Clarinet Quintet, opus 155 is the fourth work I have written for Nancy Braithwaite. The first one was written on the occasion of her sister’s wedding in Vermont. Nancy premiered the solo clarinet piece “Trinca di Chôro” during the wedding ceremony. The second work was “Yo Picasso” (2007) for clarinet, viola, cello and piano. The work was tailor-made for the Arto Ensemble which consisted of two married couples: Oane (piano) and Nancy (clarinet), and Prunella (viola) and Guus (cello). The third work was “Octet in D, opus 144” (2012) scored for clarinet, horn, bassoon, string quartet and double bass. Nancy and her Dutch colleagues premiered the work in a program with the Schubert Octet in Bunnik, a small village east of Utrecht in the Netherlands.
Many great composers have tackled the clarinet quintet, most notable Mozart and Brahms. My Quintet is somewhat different in that there are a lot of jazz elements and something new that I have not tackled before: polymeter.
Clarinet Quintet, opus 155 is in seven movements.
The work begins with a clarinet meditation over pianissimo string chords. The music is very static … not unlike the sacred music of Arvo Pärt. This is followed by an allegro that is in 12/8 featuring a pizzicato jazzy bass figure played by the cello. The third movement is my experiment in polymeter. The ostinato pattern is grouped in a metrical scheme of 4, 3, 4 and 5; but the octave melody in the clarinet and first violin unfolds in standard duple meter of 4.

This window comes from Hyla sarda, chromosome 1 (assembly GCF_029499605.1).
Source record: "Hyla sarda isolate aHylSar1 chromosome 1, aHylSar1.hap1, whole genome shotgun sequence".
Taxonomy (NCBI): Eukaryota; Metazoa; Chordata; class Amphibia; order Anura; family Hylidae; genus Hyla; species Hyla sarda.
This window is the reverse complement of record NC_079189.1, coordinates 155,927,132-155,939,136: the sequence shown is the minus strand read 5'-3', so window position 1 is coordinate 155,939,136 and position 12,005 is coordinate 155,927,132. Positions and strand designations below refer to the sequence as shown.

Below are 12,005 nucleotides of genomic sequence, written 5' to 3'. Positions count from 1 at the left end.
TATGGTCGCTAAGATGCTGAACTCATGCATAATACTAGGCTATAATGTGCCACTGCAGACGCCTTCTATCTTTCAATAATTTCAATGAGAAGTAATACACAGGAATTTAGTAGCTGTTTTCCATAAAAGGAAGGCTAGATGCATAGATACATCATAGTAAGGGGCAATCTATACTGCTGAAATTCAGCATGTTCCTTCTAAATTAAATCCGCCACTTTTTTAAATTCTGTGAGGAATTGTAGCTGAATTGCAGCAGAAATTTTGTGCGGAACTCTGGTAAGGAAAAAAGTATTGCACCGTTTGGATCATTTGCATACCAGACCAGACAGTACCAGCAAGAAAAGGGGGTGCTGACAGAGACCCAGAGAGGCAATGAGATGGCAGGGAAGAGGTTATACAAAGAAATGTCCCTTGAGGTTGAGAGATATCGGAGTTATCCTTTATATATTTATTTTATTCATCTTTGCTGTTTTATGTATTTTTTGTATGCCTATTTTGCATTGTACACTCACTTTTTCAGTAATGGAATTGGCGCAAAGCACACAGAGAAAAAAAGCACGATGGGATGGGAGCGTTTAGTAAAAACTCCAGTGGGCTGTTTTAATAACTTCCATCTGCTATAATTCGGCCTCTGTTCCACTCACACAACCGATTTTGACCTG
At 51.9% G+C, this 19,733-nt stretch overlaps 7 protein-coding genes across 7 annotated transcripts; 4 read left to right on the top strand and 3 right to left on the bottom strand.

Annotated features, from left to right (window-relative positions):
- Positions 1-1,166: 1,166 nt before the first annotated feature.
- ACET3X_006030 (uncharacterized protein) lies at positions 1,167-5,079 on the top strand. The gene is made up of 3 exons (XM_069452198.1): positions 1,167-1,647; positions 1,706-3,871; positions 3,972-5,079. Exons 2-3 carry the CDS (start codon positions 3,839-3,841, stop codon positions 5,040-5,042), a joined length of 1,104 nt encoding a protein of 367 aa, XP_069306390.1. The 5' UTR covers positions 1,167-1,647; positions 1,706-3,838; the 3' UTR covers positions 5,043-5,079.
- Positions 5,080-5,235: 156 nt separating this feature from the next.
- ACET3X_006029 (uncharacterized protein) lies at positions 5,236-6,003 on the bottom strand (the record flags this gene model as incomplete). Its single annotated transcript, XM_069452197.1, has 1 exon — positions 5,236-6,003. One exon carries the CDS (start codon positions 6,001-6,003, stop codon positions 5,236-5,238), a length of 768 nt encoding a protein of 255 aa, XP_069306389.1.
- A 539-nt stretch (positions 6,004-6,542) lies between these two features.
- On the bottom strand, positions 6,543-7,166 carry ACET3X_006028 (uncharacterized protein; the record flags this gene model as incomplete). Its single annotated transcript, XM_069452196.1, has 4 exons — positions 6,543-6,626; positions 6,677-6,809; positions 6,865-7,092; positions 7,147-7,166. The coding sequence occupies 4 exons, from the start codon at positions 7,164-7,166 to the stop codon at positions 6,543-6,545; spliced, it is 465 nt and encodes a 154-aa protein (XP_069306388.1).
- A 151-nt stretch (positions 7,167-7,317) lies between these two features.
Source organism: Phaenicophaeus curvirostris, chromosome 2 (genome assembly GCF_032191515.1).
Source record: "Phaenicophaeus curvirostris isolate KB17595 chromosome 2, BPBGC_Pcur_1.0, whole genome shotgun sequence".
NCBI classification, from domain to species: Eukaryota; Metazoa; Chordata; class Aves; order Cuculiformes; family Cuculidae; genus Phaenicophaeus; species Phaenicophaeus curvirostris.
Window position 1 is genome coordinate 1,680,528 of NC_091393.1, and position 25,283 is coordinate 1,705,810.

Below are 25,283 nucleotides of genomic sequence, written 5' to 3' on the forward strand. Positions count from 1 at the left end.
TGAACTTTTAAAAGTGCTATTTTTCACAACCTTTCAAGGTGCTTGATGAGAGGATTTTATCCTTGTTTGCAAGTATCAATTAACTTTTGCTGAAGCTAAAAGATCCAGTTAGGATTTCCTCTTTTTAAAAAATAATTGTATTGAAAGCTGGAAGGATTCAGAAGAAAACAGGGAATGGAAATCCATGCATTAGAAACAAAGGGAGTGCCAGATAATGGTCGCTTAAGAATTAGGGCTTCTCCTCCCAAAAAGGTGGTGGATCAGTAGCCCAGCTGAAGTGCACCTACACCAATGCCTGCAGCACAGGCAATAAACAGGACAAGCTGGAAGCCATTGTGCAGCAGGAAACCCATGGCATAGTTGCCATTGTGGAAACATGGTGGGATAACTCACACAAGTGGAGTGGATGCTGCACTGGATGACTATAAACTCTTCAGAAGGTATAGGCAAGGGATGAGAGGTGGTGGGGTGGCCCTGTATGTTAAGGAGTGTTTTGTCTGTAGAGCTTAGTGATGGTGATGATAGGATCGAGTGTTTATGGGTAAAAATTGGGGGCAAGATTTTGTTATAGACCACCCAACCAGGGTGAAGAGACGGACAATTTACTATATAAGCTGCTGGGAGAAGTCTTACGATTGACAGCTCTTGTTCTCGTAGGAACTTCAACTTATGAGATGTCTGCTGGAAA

The middle fourth movement is an adagio. This is an example of what I love about music, a soaring melody above slow haunting chords.
A reprise of the jazzy Interlude 1 comes next, but in a slightly different guise with new elements, both melodically and harmonically.
Interlude 2 is reminiscent of the meditative music of the first movement, but again it is quite different in mood and atmosphere.
The finale is another experiment in polymeter. At first the metrical scheme is in a pattern of 4, 3, 4, 3, 2, 3 and 2. But eventually the meters get all scrambled up. Have fun trying to count. You’ll get lost! Above the “oom-pah oom-pah” accompaniment, the clarinet soars like a flying bird … diving, hovering, dipping and swooping!!!